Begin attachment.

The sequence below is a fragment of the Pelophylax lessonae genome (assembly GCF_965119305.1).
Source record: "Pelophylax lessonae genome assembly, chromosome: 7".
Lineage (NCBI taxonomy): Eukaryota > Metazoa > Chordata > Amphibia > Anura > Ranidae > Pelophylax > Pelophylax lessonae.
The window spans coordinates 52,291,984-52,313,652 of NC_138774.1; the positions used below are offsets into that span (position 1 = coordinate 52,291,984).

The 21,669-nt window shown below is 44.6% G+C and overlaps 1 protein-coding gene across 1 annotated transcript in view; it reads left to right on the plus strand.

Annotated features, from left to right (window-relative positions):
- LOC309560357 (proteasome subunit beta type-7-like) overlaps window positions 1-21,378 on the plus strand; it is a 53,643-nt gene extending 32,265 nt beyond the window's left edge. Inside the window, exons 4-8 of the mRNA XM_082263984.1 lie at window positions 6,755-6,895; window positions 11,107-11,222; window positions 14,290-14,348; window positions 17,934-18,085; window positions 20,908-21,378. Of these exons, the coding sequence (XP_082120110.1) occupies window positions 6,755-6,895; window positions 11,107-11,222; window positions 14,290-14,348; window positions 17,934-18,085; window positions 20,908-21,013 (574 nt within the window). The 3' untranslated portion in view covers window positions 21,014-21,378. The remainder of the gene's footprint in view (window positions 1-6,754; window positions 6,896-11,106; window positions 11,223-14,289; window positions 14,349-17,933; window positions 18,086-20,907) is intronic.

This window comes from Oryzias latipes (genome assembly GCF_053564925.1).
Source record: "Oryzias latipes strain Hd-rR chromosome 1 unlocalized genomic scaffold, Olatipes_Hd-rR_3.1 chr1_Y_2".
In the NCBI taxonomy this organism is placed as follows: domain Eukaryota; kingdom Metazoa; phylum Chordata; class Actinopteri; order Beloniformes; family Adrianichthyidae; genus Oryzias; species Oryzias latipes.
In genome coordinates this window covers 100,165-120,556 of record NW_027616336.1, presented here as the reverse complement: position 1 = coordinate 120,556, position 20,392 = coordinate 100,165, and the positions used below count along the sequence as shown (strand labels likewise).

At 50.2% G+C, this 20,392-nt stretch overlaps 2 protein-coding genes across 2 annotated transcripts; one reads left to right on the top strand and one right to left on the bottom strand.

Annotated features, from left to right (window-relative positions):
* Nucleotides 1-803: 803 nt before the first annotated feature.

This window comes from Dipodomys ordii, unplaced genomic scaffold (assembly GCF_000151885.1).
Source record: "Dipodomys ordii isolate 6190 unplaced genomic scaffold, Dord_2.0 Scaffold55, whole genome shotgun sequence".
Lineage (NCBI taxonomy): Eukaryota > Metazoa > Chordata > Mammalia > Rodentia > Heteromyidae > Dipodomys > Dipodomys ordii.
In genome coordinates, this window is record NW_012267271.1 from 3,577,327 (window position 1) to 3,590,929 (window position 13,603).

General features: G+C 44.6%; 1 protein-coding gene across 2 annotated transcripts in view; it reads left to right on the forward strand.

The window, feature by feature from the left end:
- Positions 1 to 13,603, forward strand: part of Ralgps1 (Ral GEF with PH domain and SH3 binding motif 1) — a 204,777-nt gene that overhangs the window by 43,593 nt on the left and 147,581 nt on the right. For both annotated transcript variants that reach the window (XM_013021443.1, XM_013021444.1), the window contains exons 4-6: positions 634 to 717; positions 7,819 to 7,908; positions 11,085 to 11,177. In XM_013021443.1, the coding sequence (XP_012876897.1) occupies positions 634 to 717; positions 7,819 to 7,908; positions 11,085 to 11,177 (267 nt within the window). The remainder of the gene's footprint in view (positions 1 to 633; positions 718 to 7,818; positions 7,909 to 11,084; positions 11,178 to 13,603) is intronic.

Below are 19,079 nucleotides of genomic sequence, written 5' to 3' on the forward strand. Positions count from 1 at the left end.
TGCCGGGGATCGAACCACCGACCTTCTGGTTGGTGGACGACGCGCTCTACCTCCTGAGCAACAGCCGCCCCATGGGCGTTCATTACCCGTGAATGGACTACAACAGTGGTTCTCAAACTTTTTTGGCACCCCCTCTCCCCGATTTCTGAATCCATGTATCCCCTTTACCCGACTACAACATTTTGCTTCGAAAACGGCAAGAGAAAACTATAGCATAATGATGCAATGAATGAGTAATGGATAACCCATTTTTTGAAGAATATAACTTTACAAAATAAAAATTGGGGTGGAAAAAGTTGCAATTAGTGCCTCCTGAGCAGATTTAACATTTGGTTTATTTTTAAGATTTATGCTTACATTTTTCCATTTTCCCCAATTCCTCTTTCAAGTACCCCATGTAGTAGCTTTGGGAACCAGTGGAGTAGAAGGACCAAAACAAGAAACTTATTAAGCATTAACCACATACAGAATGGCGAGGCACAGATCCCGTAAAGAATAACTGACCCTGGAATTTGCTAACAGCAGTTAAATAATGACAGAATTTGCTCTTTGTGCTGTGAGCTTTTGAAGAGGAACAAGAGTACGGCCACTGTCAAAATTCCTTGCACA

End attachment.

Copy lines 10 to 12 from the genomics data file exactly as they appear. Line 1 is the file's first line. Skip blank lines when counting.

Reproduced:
In the NCBI taxonomy this organism is placed as follows: domain Eukaryota; kingdom Metazoa; phylum Chordata; class Actinopteri; order Beloniformes; family Adrianichthyidae; genus Oryzias; species Oryzias latipes.
In genome coordinates this window covers 100,165-120,556 of record NW_027616336.1, presented here as the reverse complement: position 1 = coordinate 120,556, position 20,392 = coordinate 100,165, and the positions used below count along the sequence as shown (strand labels likewise).

At 50.2% G+C, this 20,392-nt stretch overlaps 2 protein-coding genes across 2 annotated transcripts; one reads left to right on the top strand and one right to left on the bottom strand.